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The Mill Creek Mavericks, of Cedar City, Utah, are, in many respects, a typical small town team. Its teenage athletes rotate sports depending on the season: flag football, volleyball, baseball. Every week during each sport's month-long season, they'll put on their jerseys—dark green with bright yellow numbers—and board buses bound for Salt Lake City or Logan or St. George. They also travel in shackles, and bathroom breaks need to be coordinated with the local sheriff's office.
All of the Mill Creek Maverick athletes are incarcerated juveniles, among the handful of young people living behind bars who have access to competitive sports. The Utah juvenile system's sports program, which is in its second year, has 50 to 75 participants across all five of the state's facilities, including the Mill Creek Youth Center, a secure facility that's similar to adult prisons. In addition to try outs, inmates have to maintain a C+ average in their classes and steer clear of behavioral infractions in order to participate. Occasionally, members of the nearby Weber State University basketball and football teams come to meet with the Mavericks to run drills and talk about college life.
"We wanted to give our youth the same opportunity they would have in a public school," Susan Burke, Utah's director of juvenile justice services, said. "If kids can have a more normalized environment, including access to athletics, we're going to see better outcomes for these young people when they leave. They won't feel like they missed out on what their peers had."
Yet their peers aren't necessarily getting great access to athletics, either: among high school students in the U.S., only 18.4 percent meet the daily guidelines of getting 60 minutes of physical activity. Juvenile incarceration disproportionately affects minorities and lower income families—the same communities that have fewer opportunities for physical activity in schools and with organized sports. According to a report on youth sports in America by the Aspen Institute, "what research that is available demonstrates several significant participation and activity gaps between wealthy and poor, Whites and racial minorities, boys and girls, and able-bodied and disabled youth." Households with incomes of $25,000 or lower made up 25 percent of all U.S. households in 2009, for example, yet just 15 percent of all households participating in sports.
"For many of these kids, it's the first time that they've competed on a team," Steven Kaelin, an education specialist with the Utah State Office of Education, said about Mill Creek.
As bad as the state of physical fitness is in the U.S., however, for juvenile offenders it's "God awful," according to David Domenici, co-founder of the Maya Angelou Schools, a Washington, DC-based network of alternative schools. "These were the kids that no one wanted or cared about. Honestly, even getting them good schooling was an afterthought. It's terrible."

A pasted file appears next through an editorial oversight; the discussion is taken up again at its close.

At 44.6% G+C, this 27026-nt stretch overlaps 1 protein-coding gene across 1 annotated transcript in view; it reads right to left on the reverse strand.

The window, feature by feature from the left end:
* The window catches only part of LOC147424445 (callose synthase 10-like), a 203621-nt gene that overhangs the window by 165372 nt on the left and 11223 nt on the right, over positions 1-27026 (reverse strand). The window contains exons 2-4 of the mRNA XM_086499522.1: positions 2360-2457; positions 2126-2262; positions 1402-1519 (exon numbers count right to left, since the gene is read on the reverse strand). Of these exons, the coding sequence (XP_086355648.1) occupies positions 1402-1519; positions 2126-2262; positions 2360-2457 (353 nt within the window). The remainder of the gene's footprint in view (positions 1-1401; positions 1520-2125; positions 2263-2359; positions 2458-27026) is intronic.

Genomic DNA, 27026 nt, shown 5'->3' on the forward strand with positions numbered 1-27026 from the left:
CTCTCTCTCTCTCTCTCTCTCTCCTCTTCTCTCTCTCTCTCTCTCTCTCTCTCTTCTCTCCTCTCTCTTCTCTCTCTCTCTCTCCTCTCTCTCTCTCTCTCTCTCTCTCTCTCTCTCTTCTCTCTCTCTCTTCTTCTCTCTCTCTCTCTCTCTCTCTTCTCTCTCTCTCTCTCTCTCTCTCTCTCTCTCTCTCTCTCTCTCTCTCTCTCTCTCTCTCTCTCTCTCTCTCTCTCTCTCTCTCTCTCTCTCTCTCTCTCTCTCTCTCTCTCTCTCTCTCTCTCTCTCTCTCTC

Federal guidelines for juvenile offenders stipulate that those incarcerated are entitled to an hour a day of physical activity, but in practice, that may not always happen, advocates said. "It's more about being compliant with an order," Domenici said. "Some guys may play pickup basketball or lift weights, but a lot of people may sit around doing nothing."
Despite the well-known benefits of youth sports participation, however, organized teams for imprisoned juveniles like those in Utah are rare—so rare that there's a lack of participation data.
This could change as part of a broader trend in the justice system toward rehabilitation rather than harsh punishment, particularly for young people. In the past decade, the number of incarcerated juveniles has decreased by 45 percent, according to the Justice Policy Institute, which Craig DeRoche, executive director of Justice Fellowship, called "an American success story." He expects more facilities to adopt sports programs going forward. "We're moving toward a constructive culture where we seek restorative punishment, that punishment should have a purpose," he said.
The main hurdles for expanding opportunities are budget cuts, perceived safety risks, and political reluctance, according to Marc Schindler, executive director of the Justice Policy Institute. Typically, concerns about young people escaping or breaking out into fights are overblown, he said, noting that many are serving time for nonviolent crimes.
"There isn't anything substantially different about their physical needs," Schindler said. "But if they're incarcerated, their needs and care have been turned over to the state. There's an enhanced responsibility for the custodial agency to provide the type of things they're entitled to. We know that young people do better with more opportunities and different types of opportunities. They need some outlet for their energy and to stay healthy."
As for the Mavericks, the program so far has been successful.
"They have uniforms and an identity," Kaelin said. "They play well with the other teams, they slap hands under the net and congratulate each other. It typified the kind of sportsmanship we wanted to see and has been extremely positive in developing relationships. We have had no incidents."
Kaelin said the hope is to expand the program to include more sports, perhaps track and field or table tennis, and, more important, to continue seeing benefits for the young people in Utah—better behavior while incarcerated and reduced recidivism rates once they're out.
"We want them to be ready for that transition back to society."